Compulsory Voting: Would it reduce political polarization?

This entry is part 4 of 5 in the series Compulsory Voting
Cover of It's Even Worse Than It Looks by Thomas Mann and Norman Ornstein

CLICK THE COVER to learn more about Mann’s and Ornstein’s book.

Mandatory voting would increase turnout, but could it also decrease political polarization? It could, says Thomas Mann of the Brookings Institution. Do you agree or disagree?

With compulsory voting, Mann says in a blog post, “political parties and candidates have no incentive to spend huge amounts of money trying to turn out their voters and to demobilize the opposition’s voters.” Rather, they would focus on appealing to a wide range of voters, which could bring their positions closer together.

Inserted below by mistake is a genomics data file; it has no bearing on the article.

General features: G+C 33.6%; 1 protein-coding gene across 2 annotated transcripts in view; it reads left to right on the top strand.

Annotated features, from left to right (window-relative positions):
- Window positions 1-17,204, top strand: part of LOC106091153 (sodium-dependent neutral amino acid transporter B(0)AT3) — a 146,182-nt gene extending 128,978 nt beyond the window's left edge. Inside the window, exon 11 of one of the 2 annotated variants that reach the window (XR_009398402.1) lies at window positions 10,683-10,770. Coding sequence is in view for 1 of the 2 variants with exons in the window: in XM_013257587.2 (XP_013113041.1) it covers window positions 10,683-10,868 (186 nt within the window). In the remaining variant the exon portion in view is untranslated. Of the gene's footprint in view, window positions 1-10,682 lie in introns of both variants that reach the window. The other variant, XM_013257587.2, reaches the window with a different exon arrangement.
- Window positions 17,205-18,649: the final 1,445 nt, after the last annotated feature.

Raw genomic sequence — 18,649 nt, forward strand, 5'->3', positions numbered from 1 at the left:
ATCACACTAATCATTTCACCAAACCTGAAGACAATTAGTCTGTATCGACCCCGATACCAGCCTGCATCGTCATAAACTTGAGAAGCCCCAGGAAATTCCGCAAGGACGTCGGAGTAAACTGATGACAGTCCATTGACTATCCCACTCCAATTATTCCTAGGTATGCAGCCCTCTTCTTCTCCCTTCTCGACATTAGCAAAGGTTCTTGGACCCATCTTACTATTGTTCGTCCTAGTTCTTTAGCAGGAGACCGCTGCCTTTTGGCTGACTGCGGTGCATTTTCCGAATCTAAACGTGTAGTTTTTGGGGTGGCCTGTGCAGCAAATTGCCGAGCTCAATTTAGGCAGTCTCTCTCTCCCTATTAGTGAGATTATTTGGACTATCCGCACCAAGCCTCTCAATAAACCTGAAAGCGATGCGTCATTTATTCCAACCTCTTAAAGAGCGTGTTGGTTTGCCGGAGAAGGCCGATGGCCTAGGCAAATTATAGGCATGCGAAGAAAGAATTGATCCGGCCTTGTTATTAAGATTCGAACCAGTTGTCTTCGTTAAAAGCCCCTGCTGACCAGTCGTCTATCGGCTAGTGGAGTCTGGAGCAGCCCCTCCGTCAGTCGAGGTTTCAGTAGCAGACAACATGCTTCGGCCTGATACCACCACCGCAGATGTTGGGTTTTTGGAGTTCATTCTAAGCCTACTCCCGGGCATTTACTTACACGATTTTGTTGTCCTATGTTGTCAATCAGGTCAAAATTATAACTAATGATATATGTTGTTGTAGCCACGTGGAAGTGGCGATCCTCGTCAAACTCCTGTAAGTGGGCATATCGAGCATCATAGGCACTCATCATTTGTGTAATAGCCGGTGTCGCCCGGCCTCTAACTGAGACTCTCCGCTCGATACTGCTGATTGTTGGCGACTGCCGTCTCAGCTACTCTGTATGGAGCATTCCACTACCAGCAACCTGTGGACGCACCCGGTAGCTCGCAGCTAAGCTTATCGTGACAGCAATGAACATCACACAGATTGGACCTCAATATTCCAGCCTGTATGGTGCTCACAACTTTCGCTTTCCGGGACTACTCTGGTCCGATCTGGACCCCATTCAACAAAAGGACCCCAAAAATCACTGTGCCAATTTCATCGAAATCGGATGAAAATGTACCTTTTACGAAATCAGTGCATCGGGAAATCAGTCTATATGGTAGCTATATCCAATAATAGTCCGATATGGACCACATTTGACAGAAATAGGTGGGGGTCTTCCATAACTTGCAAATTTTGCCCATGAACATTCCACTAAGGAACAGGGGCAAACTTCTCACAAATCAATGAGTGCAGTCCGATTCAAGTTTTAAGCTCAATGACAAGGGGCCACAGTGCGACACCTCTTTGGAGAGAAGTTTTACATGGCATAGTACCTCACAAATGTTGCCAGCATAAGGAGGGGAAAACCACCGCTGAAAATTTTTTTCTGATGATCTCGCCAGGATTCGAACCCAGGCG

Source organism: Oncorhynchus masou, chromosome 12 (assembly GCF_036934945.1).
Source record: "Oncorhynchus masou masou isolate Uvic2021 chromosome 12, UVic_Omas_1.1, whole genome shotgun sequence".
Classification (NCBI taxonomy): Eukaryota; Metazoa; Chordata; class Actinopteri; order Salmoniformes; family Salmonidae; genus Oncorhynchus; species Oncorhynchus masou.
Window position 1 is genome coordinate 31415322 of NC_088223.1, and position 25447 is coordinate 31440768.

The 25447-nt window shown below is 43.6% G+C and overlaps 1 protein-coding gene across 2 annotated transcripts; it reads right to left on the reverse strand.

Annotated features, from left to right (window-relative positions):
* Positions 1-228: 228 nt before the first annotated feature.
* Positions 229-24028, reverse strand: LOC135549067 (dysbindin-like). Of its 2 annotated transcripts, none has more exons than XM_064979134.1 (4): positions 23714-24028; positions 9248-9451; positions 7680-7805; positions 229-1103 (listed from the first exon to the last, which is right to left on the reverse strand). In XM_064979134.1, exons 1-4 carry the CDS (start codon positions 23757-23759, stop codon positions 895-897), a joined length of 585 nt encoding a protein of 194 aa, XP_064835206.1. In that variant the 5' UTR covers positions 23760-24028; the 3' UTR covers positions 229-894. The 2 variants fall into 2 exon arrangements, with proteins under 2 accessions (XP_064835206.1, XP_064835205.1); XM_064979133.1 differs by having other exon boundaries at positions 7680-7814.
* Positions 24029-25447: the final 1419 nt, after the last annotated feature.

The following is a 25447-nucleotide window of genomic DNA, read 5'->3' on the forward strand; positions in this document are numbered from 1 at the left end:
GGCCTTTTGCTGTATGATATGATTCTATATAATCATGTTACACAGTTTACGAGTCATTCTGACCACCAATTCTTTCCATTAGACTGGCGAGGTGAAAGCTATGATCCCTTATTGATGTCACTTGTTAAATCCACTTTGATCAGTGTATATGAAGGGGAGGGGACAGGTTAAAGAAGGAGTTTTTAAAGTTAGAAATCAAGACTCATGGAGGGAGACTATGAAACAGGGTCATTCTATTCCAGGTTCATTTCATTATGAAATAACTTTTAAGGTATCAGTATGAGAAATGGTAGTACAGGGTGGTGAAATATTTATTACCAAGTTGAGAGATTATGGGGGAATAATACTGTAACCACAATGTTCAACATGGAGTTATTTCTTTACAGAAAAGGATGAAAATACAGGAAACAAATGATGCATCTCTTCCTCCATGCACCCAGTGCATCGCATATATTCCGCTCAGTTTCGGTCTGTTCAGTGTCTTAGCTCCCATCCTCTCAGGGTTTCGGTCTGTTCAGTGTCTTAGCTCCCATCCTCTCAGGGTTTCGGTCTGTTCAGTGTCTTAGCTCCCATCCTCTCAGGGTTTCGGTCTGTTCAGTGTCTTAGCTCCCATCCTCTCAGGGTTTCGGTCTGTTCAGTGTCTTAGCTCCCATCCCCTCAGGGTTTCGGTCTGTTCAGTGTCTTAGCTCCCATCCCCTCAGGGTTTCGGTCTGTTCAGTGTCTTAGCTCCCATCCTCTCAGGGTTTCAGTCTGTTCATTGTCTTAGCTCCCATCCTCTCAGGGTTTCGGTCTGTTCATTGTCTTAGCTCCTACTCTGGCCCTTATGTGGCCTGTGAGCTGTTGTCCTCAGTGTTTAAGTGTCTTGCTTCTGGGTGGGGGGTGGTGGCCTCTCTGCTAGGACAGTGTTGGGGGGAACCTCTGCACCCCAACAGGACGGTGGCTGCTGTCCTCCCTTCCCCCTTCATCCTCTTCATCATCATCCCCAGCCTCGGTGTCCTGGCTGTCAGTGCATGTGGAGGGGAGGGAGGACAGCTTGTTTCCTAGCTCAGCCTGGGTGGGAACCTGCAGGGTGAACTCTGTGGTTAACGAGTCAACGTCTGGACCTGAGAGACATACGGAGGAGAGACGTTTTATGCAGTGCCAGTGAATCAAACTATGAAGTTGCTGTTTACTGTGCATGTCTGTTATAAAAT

Most Americans oppose compulsory voting, according to various polls. But “Americans don’t like compulsory anything; they value the freedom to not vote” write Mann and co-author Norman J. Ornstein in a recent book. “But they may change their opinions after another lengthy period of dominance by political extremes and the divisive discourse, agenda, and outcomes that follow.”

Granted, compulsory voting is a loss of some measure of freedom. But, Mann and Ornstein argue this is a relatively small loss of freedom compared with the greater good of ending today’s toxic political climate.

Do you agree that compulsory voting would reduce political polarization?
Is a big reduction in polarization worth the small price of the loss of the freedom to note vote?

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Series Navigation<< Compulsory Voting: Is it a violation of freedom of speech?Compulsory Voting: Is “Democracy Day” a better idea? >>

Comments

  1. Debra Darvick says

    I think this is a terrible, horrible no good idea. More do-gooders trying to undermine the entire fabric of our nation.
    No, it’s not worth the loss of another freedom. I may move to Australia. (Violets fans will understand.)